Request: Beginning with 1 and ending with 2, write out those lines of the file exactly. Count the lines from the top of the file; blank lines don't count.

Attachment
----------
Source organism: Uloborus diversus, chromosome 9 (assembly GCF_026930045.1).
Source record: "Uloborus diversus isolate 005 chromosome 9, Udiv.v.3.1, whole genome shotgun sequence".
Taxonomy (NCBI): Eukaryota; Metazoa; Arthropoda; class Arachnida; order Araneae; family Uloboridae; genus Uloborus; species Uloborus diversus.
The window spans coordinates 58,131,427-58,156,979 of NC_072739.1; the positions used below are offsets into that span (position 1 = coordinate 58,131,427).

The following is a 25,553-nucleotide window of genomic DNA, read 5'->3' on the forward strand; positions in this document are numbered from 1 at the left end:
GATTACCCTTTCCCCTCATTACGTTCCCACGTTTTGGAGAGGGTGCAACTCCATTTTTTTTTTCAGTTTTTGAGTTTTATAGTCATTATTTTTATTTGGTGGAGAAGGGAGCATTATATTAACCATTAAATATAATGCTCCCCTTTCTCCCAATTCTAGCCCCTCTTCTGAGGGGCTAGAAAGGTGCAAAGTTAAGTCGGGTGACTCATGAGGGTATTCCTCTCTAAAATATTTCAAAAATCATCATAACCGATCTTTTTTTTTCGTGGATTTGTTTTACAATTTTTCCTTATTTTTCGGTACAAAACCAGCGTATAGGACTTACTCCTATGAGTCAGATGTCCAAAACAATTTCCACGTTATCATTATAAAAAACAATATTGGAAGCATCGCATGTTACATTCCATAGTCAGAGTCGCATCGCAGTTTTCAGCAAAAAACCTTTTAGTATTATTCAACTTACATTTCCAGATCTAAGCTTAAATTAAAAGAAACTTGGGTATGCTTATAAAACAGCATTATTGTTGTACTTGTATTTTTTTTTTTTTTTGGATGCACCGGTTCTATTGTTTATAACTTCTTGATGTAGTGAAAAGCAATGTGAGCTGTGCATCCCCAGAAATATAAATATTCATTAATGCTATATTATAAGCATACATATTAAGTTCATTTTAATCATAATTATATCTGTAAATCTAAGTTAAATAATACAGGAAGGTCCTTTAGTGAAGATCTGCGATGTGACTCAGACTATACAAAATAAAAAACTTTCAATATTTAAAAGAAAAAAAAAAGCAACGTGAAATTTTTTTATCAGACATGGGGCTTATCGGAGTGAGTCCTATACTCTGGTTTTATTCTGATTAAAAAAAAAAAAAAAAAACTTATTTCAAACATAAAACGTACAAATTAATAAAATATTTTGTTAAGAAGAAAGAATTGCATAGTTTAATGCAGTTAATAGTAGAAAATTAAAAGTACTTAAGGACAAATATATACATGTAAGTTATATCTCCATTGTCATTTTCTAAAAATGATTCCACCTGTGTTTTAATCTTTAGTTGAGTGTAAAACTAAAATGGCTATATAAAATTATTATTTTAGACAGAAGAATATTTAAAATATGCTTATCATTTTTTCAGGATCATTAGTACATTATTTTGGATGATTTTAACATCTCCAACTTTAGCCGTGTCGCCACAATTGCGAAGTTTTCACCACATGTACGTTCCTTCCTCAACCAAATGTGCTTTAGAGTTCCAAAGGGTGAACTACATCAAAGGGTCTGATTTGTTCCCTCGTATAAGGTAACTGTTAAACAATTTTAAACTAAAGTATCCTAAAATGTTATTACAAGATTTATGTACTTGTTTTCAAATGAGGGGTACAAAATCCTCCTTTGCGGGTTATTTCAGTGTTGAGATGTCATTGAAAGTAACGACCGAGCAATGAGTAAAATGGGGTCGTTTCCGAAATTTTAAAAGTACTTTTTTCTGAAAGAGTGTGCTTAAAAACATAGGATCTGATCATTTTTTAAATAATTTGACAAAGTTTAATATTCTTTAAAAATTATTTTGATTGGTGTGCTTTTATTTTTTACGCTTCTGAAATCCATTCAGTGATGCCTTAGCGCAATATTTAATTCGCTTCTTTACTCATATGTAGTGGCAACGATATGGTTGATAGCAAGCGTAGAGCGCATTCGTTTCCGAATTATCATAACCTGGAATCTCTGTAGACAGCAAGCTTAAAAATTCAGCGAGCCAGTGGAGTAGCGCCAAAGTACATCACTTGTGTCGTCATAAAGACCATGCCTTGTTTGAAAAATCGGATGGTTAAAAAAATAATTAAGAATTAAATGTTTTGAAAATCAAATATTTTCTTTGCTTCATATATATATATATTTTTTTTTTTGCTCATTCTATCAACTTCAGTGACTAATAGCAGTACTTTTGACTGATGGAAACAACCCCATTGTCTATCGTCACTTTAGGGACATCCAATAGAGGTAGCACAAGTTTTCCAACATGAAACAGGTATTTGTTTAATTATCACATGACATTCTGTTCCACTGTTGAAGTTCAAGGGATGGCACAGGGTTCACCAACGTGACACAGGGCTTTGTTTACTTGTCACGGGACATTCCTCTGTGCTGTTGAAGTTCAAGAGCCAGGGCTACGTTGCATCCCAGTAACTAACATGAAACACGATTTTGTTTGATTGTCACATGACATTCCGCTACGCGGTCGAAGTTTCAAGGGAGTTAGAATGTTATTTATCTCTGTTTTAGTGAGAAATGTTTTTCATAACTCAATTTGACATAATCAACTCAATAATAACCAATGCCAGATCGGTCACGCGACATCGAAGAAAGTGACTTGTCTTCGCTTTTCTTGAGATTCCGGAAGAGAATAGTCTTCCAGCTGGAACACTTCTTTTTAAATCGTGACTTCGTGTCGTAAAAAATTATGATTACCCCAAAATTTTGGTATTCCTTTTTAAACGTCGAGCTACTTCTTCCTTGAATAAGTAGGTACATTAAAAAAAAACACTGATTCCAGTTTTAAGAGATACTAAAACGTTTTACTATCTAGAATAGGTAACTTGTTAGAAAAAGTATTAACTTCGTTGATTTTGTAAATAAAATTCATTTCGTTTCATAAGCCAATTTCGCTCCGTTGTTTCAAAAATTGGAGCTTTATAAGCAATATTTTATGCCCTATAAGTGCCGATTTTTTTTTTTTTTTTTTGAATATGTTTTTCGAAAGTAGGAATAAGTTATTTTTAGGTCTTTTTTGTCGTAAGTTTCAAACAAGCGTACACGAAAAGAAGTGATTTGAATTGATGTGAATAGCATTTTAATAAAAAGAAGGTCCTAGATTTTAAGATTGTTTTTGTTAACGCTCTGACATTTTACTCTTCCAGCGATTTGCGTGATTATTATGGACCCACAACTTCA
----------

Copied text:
Source organism: Uloborus diversus, chromosome 9 (assembly GCF_026930045.1).
Source record: "Uloborus diversus isolate 005 chromosome 9, Udiv.v.3.1, whole genome shotgun sequence".